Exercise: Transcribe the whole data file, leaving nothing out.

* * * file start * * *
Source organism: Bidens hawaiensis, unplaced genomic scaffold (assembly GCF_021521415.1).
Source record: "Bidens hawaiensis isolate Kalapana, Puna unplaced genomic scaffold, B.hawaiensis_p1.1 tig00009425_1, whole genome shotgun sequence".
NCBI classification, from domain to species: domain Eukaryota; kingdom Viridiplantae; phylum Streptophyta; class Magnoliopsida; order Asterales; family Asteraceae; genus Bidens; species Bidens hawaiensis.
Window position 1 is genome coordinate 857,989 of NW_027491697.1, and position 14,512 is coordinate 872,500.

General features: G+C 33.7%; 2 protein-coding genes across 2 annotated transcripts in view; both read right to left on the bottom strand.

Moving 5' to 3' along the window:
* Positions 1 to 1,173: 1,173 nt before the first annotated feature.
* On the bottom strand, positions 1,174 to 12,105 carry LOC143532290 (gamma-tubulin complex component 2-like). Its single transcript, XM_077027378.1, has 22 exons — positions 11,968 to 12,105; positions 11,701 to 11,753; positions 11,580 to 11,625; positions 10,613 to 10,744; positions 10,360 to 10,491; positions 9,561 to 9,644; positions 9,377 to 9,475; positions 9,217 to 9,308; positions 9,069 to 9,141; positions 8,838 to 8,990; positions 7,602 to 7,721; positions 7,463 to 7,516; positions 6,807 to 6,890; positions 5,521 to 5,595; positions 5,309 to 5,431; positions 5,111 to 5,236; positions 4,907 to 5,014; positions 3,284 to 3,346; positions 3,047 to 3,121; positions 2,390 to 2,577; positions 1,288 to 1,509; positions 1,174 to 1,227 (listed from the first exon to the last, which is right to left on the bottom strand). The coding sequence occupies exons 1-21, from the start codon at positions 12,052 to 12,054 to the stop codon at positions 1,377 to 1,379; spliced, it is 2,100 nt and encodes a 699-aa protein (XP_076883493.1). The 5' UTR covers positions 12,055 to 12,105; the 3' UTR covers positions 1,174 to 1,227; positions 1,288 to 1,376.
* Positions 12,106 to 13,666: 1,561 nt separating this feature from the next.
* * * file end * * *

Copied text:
Source organism: Bidens hawaiensis, unplaced genomic scaffold (assembly GCF_021521415.1).
Source record: "Bidens hawaiensis isolate Kalapana, Puna unplaced genomic scaffold, B.hawaiensis_p1.1 tig00009425_1, whole genome shotgun sequence".
NCBI classification, from domain to species: domain Eukaryota; kingdom Viridiplantae; phylum Streptophyta; class Magnoliopsida; order Asterales; family Asteraceae; genus Bidens; species Bidens hawaiensis.
Window position 1 is genome coordinate 857,989 of NW_027491697.1, and position 14,512 is coordinate 872,500.

General features: G+C 33.7%; 2 protein-coding genes across 2 annotated transcripts in view; both read right to left on the bottom strand.

Moving 5' to 3' along the window:
* Positions 1 to 1,173: 1,173 nt before the first annotated feature.
* On the bottom strand, positions 1,174 to 12,105 carry LOC143532290 (gamma-tubulin complex component 2-like). Its single transcript, XM_077027378.1, has 22 exons — positions 11,968 to 12,105; positions 11,701 to 11,753; positions 11,580 to 11,625; positions 10,613 to 10,744; positions 10,360 to 10,491; positions 9,561 to 9,644; positions 9,377 to 9,475; positions 9,217 to 9,308; positions 9,069 to 9,141; positions 8,838 to 8,990; positions 7,602 to 7,721; positions 7,463 to 7,516; positions 6,807 to 6,890; positions 5,521 to 5,595; positions 5,309 to 5,431; positions 5,111 to 5,236; positions 4,907 to 5,014; positions 3,284 to 3,346; positions 3,047 to 3,121; positions 2,390 to 2,577; positions 1,288 to 1,509; positions 1,174 to 1,227 (listed from the first exon to the last, which is right to left on the bottom strand). The coding sequence occupies exons 1-21, from the start codon at positions 12,052 to 12,054 to the stop codon at positions 1,377 to 1,379; spliced, it is 2,100 nt and encodes a 699-aa protein (XP_076883493.1). The 5' UTR covers positions 12,055 to 12,105; the 3' UTR covers positions 1,174 to 1,227; positions 1,288 to 1,376.
* Positions 12,106 to 13,666: 1,561 nt separating this feature from the next.